Alabama coach Nick Saban wants his players to focus

TUSCALOOSA, Ala. -- These are the dogs days of November for Alabama football.

Coming off physically and emotionally taxing wins over LSU and Mississippi State, the Crimson Tide must find a way to keep its energy level up for Western Carolina while also not looking ahead to the Iron Bowl in two weeks.

The Crimson Tide will host the Catamounts (7-4) on Saturday for Homecoming. And while no opponent should be taken lightly, Western Carolina doesn't have the same clout as the Tide's two previous opponents.

But Tide coach Nick Saban has a message for the players.

"I think the most important thing to do at this time of year is everybody stay focused on what they've got to do," Saban said.

"Focus is like momentum. When you lose momentum in the game, it's really hard to get back. So if you don't stay focused on what you need to do to get better, it's not about the other team, it's about what we need to do as a team."

The players get it as well. Many who were on last year's team felt the Tide lost focus following the LSU game and it ultimately caught up with them in its lost to Auburn.

To guard against that, Tide safety Nick Perry said Saban is more likely to yell and get after the team during a week like this compared to a big SEC game.

"I think he just wants to make sure that we are taking these guys seriously and that we're not overlooking these guys," Perry said.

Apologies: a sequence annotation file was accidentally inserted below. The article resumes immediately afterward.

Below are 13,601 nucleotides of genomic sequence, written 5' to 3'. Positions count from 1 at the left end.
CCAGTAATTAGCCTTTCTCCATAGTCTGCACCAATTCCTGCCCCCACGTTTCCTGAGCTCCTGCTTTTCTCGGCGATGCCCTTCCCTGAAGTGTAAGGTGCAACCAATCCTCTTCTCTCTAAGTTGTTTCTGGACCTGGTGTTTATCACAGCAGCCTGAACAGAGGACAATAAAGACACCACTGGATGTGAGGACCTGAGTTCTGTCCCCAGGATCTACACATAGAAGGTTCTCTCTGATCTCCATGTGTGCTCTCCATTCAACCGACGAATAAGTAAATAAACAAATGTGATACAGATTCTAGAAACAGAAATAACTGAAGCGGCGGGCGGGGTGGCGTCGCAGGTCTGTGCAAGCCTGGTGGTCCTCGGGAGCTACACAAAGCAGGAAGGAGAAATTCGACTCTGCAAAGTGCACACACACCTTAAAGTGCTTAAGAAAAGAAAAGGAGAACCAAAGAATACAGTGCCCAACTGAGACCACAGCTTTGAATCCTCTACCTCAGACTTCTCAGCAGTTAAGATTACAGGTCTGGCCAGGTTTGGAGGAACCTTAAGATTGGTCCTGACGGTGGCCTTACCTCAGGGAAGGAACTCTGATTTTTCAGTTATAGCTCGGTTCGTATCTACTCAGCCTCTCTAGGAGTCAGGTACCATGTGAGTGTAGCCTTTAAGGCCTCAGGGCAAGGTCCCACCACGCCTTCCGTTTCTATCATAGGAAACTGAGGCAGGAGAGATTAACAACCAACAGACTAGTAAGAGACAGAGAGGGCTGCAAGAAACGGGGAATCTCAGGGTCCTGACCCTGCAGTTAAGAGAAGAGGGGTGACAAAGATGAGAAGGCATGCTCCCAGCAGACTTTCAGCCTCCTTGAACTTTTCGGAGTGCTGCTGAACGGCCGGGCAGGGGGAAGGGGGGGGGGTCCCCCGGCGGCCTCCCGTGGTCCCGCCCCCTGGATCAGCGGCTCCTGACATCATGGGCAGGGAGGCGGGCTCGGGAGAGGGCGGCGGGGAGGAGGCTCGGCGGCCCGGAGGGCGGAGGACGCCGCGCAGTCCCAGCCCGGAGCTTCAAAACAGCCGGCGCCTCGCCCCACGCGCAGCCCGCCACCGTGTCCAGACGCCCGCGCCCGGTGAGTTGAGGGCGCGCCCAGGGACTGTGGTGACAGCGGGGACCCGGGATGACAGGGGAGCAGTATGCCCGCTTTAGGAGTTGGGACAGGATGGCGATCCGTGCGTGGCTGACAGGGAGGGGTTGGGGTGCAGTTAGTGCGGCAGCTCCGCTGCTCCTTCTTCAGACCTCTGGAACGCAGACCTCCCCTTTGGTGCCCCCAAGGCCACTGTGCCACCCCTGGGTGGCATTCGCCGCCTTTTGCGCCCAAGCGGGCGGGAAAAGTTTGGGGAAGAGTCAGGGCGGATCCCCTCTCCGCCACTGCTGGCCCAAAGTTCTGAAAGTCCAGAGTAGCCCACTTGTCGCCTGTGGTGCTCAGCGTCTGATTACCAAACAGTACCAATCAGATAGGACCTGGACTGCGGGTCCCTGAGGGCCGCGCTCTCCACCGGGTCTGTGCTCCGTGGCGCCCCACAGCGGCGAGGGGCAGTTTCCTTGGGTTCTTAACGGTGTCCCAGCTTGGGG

"That is our next opponents and we're going to get their best shot. I think so far this season you can tell any team can be beat by any team. So we definitely want to go out there and put our best game out and don't overlook them."

But yelling and screaming only go so far. What else can Saban and the other coaches do to get the players attention? For starters, they control the workouts.

"Well, he can make practice harder," Perry said. "He can start things over. If he thinks you're not going about it the right way, he has no problem starting it over."

Avoiding complacency becomes the Tide's biggest challenge throughout the rest of the season. If Alabama is lucky and wins out, it'll have four games left after this week, including a possible SEC Championship game and two postseason games in the playoff.

While the coaches will certainly do their parts to push the right buttons, Tide tight end Brian Vogler (Brookstone) said it's "more about how do we motivate each other."

"Just as players, we know we're never going to overlook a team," Vogler said. "This is another team that's standing in between what we want as a team, our long-term goal, and we know that if we come out and execute on every single play like we're supposed to, then things will take care of themselves.

"But if we're not locked in to every single snap of practice, if we're not locked in on meetings, then we can't go out and execute every single play.

"Those little things are what's going to help us succeed in this game."

-- Contact Anniston Star Sports Writer Marq Burnett at mburnett@annistonstar.com. On Twitter:@Marq_Burnett.